Canadian MPs on the House of Commons foreign affairs committee were told during a fact-finding visit to Hong Kong in late 2017 that Chinese authorities did not want them meeting with leading figures from the pro-democracy movement in the former British colony, several say.
And in early 2019, according to Linda Duncan, who was an NDP MP for Edmonton-Strathcona at the time, her office was contacted by the Chinese embassy in Canada advising her not to proceed with plans to meet with the Dalai Lama, the spiritual leader of the Tibetan people who has lived in exile since fleeing his homeland in 1959 during an uprising against China’s rule.
“It was completely inappropriate and none of their bloody business,” Ms. Duncan said.
Members of Parliament are coming forward to speak about efforts by the Chinese government and their proxies to influence their work. Recent hearings by the special House of Commons committee on Canada-China relations have shone a spotlight on efforts by Beijing to shape public opinion in Canada.
As Amnesty International and Canadian rights groups said in a report released in May, Chinese government officials and supporters of the Communist Party of China are increasingly resorting to “threats, bullying and harassment” to intimidate and silence activists in Canada, including those raising concerns about democracy and civil rights in Hong Kong and Beijing’s mistreatment of Uyghurs, Tibetans and Falun Gong practitioners.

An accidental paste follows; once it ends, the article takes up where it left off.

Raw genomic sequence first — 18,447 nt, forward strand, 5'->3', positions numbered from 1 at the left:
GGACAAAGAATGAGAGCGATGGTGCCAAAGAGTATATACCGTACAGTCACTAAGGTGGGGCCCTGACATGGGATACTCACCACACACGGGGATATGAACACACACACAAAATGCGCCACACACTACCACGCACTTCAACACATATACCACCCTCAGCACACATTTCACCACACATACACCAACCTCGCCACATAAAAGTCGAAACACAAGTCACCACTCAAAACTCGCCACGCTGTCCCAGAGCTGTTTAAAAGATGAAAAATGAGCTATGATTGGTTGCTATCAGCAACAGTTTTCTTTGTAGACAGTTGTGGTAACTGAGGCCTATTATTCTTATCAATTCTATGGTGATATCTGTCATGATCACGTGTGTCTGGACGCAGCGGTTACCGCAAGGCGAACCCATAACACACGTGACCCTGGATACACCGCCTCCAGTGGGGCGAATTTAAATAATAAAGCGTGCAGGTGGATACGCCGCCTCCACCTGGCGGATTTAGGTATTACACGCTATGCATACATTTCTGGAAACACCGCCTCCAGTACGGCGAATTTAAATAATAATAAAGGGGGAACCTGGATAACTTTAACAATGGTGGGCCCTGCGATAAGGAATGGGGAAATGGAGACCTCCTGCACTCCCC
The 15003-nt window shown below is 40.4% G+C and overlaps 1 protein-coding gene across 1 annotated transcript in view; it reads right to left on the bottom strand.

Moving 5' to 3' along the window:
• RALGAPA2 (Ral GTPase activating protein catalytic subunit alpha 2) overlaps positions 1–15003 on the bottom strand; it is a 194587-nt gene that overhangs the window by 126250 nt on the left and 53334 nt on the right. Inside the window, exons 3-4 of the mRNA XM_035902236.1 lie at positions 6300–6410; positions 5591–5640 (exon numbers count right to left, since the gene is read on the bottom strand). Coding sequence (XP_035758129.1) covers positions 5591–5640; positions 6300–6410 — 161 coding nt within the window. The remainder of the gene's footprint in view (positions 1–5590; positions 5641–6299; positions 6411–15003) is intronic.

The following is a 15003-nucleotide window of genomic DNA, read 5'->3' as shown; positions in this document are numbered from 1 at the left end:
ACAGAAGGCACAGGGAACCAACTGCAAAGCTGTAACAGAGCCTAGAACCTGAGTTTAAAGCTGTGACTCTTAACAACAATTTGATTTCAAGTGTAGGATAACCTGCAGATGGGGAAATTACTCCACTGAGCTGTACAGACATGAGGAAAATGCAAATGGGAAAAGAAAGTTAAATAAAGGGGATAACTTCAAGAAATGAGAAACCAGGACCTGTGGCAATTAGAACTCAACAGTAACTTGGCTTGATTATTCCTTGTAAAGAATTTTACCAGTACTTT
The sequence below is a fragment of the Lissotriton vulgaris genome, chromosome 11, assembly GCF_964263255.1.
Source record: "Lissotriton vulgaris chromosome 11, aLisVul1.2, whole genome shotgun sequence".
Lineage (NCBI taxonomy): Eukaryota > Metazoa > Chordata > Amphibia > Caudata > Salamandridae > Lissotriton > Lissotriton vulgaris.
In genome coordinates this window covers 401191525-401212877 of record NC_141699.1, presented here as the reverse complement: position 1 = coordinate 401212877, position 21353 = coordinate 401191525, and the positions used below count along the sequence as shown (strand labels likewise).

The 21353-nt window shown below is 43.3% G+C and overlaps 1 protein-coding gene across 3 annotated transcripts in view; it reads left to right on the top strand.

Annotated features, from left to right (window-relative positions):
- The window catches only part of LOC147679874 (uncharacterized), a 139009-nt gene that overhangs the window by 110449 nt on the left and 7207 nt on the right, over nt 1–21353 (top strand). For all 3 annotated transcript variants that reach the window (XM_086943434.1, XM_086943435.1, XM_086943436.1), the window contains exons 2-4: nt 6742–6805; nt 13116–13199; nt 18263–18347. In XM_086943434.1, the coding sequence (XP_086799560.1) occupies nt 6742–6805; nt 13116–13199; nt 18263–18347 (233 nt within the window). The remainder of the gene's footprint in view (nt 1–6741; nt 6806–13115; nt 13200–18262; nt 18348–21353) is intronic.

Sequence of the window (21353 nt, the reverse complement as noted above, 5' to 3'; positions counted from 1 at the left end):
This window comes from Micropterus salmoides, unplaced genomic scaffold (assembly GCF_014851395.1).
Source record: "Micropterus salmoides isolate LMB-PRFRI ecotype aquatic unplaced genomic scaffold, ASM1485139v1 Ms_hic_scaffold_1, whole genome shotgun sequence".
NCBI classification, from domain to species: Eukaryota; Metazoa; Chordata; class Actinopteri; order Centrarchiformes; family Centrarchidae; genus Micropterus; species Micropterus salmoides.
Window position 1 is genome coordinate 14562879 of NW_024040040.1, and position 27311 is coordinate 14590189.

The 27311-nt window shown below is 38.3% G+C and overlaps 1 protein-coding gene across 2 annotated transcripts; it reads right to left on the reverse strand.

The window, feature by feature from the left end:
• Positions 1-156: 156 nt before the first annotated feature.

The Globe and Mail spoke to several MPs who were part of a briefing for members of the foreign affairs committee at the Canadian consulate in Hong Kong in late November, 2017. They had stopped in Hong Kong during an Asian tour on which they had visited Beijing earlier.
During the meeting with Canadian diplomats, MPs were informed that Chinese authorities had made it clear they did not want the MPs meeting with leading pro-democracy figures such as Joshua Wong or Anson Chan.
In 2017, Hong Kong was not yet under the influence of a new national security law imposed by Beijing in the summer of 2020. And the Western-style freedoms left over from its British colonial past were supposed to be intact, including freedom of association, freedom of speech and of expression under a treaty China signed with Britain in 1984.
The Globe spoke to Conservative MP Erin O’Toole, former Liberal MP Robert Nault and Conservative MP Garnett Genuis, who were all part of the visit. Former NDP leader Tom Mulcair, who also took part in the trip, declined to comment but corroborated the other MPs’ account of what happened.
This was not merely a briefing where Canadian officials predicted that authorities in Beijing or Hong Kong might be upset by such meetings. Instead, “it was a message relayed,” Mr. Genuis said.
“In fairness to the [Canadian] officials, they were not telling us what to do or what not to do. But basically advising that there’d been a caution from Beijing,” Mr. O’Toole recalled.